4 steps to becoming a year-round bicyclist
Four steps to brave Oregon's weather when biking to work.
As we enter November, shorter days and rain begin to creep into the lives of Oregonians. For many, this is also a reason to ditch the bike as a viable form of transportation to get to work. Being a year-round biker for the past four years, I’m here to convince you that this weather doesn’t need to be the reason for returning to your car or jumping onto the bus. Below are some approaches to winter biking that have helped me fit biking into my everyday—and year-round—life.
One trip in the car, five on the bike
To ensure I have clean, dry clothes every day, I take one car or bus trip a week to drop off clothes and a few pairs of dry socks at work. This takes a bit of forethought, but I’ve found it much more convenient and effective than riding in my clothes or trying to wrap them up in my bike bag every day.
Plan some extra time into your morning routine
Speaking of planning ahead, I try to come in a bit early so I can cool off before changing to avoid being wet or sweaty in my work clothes.
Find the route that works for you, and ride it a few times
Google Maps is a good starting place for looking at some options from your house to work; however, I would recommend riding a few different routes on a weekend to see what works best for you. The route I take every day was not recommended by Google, but it turned out to be the fastest and least accident-prone compared to the others.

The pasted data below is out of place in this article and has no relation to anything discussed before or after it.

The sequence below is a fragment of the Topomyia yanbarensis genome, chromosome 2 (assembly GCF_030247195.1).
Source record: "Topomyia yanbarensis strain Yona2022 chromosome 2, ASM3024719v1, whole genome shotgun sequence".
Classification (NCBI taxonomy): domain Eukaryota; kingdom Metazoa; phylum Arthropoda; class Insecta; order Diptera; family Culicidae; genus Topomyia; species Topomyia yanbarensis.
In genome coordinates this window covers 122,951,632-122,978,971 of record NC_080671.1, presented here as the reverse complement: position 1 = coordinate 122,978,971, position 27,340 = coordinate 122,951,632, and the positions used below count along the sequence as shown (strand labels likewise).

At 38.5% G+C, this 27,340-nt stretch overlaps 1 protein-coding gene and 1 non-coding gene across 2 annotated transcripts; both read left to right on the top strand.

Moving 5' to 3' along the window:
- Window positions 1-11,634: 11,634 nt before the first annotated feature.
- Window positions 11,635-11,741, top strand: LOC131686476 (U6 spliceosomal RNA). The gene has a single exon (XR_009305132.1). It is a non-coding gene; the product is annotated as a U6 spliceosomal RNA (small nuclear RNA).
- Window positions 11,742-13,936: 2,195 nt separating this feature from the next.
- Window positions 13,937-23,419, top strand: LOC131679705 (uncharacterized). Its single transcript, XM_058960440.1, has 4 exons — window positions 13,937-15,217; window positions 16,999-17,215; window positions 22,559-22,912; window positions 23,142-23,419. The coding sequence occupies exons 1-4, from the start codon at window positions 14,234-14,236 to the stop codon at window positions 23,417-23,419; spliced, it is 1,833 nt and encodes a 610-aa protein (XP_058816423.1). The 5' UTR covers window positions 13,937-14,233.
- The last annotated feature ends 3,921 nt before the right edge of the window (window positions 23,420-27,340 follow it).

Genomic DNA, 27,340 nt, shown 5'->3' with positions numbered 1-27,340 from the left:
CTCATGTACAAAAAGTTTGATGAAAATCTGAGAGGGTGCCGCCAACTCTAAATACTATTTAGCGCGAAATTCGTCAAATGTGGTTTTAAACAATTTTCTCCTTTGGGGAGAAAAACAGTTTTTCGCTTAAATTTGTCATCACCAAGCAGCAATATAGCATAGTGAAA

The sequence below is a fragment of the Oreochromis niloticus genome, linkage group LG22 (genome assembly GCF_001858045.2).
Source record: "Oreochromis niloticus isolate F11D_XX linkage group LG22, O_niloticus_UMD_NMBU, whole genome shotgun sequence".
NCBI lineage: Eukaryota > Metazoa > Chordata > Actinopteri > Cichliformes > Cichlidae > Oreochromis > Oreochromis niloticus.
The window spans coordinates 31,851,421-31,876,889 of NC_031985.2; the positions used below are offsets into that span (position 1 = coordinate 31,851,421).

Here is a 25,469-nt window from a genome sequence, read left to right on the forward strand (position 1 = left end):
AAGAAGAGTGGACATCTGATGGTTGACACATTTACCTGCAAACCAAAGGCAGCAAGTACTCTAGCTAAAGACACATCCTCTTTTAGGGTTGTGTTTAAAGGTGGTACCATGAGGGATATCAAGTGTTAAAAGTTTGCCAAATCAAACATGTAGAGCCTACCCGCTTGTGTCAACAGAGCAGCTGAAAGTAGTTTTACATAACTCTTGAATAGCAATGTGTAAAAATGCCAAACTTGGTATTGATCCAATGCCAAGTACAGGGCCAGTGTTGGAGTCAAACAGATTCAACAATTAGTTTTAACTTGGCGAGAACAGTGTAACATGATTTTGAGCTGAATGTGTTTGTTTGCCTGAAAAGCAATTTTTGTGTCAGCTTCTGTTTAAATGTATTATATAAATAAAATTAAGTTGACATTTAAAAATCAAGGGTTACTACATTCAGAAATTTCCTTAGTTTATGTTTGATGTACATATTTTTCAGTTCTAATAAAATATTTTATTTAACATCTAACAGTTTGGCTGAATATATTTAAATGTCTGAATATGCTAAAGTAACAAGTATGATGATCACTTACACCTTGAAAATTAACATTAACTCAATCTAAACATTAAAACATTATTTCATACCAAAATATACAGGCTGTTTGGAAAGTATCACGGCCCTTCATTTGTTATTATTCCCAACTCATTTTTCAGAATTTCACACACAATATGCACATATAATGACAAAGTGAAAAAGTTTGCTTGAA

Get some key gear, but don’t go overboard
It’s important to have a few pieces of key gear for your ride, such as a water resistant jacket, a waterproof laptop cover or bike bag (if you’re lugging electronics each day), water resistant pants (or spandex pants and running shorts), and some gloves and ear covers. Front and rear lights are also a must. Most of the things I ride in I already had from playing soccer or hiking, and I only needed to buy a few additional items to complete the set.
I’m not going to lie, I’ve had some nasty winter rides, but by setting up a few key systems, biking quickly became the best option for my daily commute. Once you get started I’m sure you’ll agree.
Fletcher is the Assistant Director at PSU’s Institute for Sustainable Solutions and joined the Oregon Environmental Counsel’s Emerging Leaders Board in October.